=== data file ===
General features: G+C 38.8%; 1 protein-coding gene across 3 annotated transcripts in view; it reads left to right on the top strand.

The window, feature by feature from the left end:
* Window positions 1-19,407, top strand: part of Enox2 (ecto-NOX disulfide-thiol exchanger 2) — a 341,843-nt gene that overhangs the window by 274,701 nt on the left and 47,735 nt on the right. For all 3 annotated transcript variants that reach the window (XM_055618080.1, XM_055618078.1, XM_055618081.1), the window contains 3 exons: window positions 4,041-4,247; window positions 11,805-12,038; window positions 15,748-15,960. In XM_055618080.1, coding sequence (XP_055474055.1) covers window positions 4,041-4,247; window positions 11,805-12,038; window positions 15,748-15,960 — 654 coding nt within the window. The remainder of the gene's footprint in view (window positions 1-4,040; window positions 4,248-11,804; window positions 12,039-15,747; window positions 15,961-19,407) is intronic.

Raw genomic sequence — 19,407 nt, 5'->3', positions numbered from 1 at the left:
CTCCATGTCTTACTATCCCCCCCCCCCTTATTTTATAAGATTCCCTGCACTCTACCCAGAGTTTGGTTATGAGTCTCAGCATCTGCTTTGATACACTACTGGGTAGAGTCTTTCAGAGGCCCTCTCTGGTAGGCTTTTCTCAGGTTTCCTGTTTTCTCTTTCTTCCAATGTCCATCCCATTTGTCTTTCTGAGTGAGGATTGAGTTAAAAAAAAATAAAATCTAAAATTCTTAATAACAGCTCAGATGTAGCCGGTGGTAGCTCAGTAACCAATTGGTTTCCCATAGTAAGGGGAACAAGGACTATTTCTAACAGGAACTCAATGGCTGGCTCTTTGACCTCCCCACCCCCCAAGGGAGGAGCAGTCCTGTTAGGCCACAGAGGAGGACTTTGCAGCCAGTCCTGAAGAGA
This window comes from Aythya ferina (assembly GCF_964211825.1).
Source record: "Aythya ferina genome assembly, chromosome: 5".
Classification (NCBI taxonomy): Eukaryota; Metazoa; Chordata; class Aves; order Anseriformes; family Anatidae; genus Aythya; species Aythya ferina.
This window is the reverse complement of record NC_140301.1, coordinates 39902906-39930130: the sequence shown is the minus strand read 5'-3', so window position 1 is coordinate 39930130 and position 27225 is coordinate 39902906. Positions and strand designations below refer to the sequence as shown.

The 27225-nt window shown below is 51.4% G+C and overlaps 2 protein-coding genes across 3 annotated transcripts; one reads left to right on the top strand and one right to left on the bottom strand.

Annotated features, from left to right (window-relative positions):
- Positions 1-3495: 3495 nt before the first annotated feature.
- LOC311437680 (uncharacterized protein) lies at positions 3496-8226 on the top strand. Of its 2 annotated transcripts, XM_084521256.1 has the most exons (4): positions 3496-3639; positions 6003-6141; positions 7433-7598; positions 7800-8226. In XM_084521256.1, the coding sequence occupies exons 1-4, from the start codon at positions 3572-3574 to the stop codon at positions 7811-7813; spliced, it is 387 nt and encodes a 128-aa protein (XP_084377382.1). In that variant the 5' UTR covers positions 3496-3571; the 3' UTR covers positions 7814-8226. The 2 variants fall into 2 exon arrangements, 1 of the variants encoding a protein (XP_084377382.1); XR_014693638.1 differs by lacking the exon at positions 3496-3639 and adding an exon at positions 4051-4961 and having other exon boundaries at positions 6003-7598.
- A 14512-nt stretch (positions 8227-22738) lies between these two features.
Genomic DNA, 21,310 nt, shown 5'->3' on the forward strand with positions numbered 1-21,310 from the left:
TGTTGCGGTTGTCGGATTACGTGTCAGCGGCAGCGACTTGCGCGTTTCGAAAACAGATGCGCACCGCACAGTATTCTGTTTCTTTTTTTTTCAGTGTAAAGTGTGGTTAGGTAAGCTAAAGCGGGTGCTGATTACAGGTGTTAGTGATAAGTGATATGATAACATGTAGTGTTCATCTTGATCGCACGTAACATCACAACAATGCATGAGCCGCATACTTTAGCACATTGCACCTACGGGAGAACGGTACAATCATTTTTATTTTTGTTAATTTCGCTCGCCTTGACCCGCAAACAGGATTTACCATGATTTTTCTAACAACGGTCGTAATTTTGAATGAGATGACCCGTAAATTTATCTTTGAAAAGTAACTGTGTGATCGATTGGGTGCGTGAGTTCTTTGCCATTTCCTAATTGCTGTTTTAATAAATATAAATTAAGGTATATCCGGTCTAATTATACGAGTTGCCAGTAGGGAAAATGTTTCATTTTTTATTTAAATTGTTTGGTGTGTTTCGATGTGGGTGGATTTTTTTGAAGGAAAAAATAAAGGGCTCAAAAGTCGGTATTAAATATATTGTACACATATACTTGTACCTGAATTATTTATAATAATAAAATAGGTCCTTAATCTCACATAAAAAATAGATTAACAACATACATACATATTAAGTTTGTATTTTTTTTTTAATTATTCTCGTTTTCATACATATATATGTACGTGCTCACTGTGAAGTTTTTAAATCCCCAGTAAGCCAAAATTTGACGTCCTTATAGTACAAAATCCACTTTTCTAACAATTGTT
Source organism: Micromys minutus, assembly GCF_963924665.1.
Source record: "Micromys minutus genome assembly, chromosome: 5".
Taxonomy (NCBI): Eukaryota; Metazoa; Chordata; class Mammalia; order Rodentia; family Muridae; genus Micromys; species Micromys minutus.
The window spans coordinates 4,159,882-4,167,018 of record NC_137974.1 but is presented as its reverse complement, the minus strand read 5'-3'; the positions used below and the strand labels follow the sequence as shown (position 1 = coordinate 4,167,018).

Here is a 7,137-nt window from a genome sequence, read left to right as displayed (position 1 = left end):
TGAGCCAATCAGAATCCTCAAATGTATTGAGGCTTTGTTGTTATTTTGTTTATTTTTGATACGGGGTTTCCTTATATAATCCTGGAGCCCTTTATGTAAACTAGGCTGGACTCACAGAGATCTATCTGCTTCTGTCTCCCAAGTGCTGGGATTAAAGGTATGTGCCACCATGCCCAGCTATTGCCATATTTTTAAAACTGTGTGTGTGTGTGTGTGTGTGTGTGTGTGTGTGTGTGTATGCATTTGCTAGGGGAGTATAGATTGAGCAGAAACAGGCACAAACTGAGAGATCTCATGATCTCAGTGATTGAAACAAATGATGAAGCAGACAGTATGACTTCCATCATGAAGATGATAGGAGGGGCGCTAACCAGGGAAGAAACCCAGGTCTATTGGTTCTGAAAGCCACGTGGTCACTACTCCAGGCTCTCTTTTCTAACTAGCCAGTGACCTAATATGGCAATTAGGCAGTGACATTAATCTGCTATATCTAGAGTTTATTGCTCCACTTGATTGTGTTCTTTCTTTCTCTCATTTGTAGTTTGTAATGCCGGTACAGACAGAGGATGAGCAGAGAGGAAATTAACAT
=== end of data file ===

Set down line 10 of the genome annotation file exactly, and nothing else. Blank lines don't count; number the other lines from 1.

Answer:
The 27225-nt window shown below is 51.4% G+C and overlaps 2 protein-coding genes across 3 annotated transcripts; one reads left to right on the top strand and one right to left on the bottom strand.